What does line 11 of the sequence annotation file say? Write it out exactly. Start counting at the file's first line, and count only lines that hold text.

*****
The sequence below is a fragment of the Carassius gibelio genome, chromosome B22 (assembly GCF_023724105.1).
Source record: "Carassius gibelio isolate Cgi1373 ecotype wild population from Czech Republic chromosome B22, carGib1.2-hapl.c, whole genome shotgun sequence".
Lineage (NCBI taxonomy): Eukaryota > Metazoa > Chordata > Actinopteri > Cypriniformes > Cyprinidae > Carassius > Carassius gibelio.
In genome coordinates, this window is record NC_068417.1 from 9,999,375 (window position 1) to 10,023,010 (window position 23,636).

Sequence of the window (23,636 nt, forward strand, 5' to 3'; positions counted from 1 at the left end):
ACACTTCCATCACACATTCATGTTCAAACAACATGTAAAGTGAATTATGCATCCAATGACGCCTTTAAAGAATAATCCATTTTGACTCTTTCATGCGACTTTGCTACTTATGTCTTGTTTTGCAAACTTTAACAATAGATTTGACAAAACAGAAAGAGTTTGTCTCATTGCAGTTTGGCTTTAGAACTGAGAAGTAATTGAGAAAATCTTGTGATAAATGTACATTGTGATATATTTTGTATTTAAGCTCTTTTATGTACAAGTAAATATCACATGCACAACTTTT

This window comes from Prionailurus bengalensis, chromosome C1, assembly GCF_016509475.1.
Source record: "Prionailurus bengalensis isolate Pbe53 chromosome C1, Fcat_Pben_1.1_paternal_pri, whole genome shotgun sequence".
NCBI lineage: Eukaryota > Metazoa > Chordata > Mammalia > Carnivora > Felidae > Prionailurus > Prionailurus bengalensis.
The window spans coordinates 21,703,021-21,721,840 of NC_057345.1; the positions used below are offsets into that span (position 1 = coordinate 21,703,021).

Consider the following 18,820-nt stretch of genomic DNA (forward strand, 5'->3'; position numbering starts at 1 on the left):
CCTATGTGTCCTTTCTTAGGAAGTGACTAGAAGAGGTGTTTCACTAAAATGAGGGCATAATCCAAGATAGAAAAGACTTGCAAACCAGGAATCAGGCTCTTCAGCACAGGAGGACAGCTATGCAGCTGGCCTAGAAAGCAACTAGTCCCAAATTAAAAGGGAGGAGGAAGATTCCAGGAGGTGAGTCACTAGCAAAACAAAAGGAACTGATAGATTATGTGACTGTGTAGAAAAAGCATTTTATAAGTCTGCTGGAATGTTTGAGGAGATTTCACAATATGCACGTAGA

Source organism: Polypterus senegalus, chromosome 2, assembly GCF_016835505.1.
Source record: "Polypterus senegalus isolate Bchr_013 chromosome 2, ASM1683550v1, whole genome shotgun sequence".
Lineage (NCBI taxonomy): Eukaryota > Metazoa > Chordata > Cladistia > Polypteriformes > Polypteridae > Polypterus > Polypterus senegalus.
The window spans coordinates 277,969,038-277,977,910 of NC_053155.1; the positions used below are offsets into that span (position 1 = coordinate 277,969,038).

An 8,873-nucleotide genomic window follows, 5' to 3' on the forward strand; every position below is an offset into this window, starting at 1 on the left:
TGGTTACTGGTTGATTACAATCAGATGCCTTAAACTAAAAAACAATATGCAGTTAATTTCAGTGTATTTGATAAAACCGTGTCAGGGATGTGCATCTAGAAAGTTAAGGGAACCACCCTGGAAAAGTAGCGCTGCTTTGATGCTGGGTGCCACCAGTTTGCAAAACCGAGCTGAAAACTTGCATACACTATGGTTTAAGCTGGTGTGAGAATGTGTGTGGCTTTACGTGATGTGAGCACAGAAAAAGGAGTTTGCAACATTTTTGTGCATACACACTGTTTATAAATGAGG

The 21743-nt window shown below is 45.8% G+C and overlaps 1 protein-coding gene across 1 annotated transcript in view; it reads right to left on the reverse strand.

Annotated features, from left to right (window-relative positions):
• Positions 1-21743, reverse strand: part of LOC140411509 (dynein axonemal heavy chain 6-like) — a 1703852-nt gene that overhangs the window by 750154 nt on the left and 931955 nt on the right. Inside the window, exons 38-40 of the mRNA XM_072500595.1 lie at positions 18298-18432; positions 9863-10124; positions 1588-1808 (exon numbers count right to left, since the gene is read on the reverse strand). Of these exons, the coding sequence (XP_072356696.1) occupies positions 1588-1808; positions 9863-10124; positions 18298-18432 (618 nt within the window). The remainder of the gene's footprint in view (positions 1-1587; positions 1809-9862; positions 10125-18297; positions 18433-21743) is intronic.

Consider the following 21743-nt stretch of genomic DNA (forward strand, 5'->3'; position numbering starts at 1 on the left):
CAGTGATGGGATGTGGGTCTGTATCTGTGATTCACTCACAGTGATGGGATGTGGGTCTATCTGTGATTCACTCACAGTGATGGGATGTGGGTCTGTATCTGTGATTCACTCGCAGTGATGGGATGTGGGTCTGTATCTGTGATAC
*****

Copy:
Consider the following 18,820-nt stretch of genomic DNA (forward strand, 5'->3'; position numbering starts at 1 on the left):